Julie Fowlis – Live at Perthshire Amber

Julie Fowlis – Live at Perthshire Amber

If you are looking for an exceptional live album in terms of musical content and sound quality then this is certainly the album for you – depending naturally on the genre being to your taste!

I have always believed that as far as your hi-fi will allow a live album should give you a feeling of being there, transported to the venue. So many albums are badly mixed with an inordinate amount of overdubbing and manipulation.

Perthshire Amber is a festival that has been running for a few years now and is organised by the legendary Scottish singer/songwriter Dougie Maclean.

As the title would suggest Live at Perthshire Amber was recorded at the festival and is truly an exception to the usual live albums churned by the major labels. It has a supremely natural acoustic placing Julie centre stage with her vocals clear and full of emotion. Her band of top quality Scottish musicians offer a perfect, atmospheric backdrop.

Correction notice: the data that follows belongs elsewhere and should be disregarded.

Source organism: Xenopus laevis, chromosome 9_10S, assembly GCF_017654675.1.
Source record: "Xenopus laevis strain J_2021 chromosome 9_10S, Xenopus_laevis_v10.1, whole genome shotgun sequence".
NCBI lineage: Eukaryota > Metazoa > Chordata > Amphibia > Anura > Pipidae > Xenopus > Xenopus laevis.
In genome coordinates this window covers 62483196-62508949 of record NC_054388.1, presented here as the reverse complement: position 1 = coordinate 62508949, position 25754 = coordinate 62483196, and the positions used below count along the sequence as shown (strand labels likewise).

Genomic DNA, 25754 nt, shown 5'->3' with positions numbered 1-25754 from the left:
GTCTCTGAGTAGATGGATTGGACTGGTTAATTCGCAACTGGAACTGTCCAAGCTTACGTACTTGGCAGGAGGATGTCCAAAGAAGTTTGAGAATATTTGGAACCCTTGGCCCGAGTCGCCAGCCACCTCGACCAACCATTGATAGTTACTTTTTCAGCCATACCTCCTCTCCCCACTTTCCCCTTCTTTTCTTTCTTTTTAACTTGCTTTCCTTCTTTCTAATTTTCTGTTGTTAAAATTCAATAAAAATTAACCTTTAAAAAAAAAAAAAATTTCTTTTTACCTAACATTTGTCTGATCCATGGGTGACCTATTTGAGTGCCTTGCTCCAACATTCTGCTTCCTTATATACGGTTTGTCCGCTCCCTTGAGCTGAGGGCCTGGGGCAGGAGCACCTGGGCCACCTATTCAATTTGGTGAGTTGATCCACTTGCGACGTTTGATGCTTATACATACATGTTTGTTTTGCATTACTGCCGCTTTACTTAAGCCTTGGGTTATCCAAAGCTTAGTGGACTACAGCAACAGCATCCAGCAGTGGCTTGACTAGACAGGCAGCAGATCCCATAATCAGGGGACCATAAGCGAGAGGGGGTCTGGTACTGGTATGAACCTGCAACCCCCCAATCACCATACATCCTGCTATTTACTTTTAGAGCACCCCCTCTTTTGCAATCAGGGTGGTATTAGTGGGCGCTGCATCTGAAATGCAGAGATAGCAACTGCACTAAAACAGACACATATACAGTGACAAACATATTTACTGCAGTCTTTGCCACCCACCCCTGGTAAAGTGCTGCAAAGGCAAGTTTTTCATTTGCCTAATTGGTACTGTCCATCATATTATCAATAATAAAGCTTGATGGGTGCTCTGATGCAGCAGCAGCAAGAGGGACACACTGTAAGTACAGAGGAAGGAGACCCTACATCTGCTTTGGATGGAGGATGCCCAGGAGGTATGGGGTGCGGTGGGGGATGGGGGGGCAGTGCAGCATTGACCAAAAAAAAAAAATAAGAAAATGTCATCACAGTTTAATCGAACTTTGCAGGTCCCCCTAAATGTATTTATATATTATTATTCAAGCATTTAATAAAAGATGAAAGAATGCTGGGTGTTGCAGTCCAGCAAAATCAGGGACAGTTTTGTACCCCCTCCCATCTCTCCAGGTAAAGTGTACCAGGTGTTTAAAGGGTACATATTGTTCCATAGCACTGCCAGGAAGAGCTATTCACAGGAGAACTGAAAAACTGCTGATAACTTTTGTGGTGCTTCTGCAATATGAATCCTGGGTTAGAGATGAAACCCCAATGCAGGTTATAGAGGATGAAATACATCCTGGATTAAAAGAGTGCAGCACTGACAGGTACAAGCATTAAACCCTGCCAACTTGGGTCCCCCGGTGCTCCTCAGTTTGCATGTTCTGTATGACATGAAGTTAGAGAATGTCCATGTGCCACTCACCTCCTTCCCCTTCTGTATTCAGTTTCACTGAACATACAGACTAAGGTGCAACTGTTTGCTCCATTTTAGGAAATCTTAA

The last track is a superb rendition of Pabay Mor with Dougie Maclean joining Julie on vocals and guitar. It is the perfect finale to a marvellous album. It would be fantastic if Dougie could produce a live album of his own offering similar production values.

For now though I am happy to sit back and imagine that I was lucky enough to attend this concert in the comfort of my living room.

Linn Davaar – My Thoughts

Screenshot of Davaar on my Macbook Pro

Sounds like a character from Star Trek but it is in fact the latest version of Kinsky Desktop control point on my Mac. I finally got round to downloading it and have been listening to lots of different types of music since.

So what are the differences? Well operationally none as far as I can see. It certainly looks prettier than the last Cara version but in terms of ergonomics it would appear to be very similar.

As far as sound quality is concerned there are some subtle differences. To me the soundstage appears a little more holographic with instruments placed wider and deeper. Also music is presented cleaner and more, I am sorry, accurately without losing the organic qualities of Cara.

As I say though differences are subtle and nothing earth shattering. Just a small evolutionary step from Cara that seems to me well worth downloading. At least it is free and would appear to be reversible if one doesn’t take to it.

I would be really interested in the the thoughts of those that have “upgraded”.

Incidentally the Will Young album is the wife’s. Some other dodgy ones in there but that one is definitely not mine.